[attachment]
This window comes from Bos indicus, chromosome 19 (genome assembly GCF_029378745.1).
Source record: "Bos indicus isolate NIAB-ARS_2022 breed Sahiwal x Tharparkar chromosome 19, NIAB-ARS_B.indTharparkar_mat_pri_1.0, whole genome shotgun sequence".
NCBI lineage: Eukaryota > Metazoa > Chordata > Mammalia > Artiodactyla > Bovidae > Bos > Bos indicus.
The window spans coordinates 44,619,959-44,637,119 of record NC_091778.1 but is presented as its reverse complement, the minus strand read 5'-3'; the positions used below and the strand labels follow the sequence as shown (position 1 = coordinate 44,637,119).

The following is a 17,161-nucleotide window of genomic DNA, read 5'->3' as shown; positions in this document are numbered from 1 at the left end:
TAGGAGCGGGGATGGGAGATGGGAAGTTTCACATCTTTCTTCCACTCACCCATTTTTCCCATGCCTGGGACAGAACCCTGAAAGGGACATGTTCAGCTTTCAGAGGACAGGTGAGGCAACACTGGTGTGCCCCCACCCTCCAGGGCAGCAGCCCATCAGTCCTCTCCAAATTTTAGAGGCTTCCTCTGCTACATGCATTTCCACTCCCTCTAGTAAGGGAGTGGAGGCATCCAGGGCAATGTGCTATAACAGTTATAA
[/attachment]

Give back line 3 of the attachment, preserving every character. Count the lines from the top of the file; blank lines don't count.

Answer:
NCBI lineage: Eukaryota > Metazoa > Chordata > Mammalia > Artiodactyla > Bovidae > Bos > Bos indicus.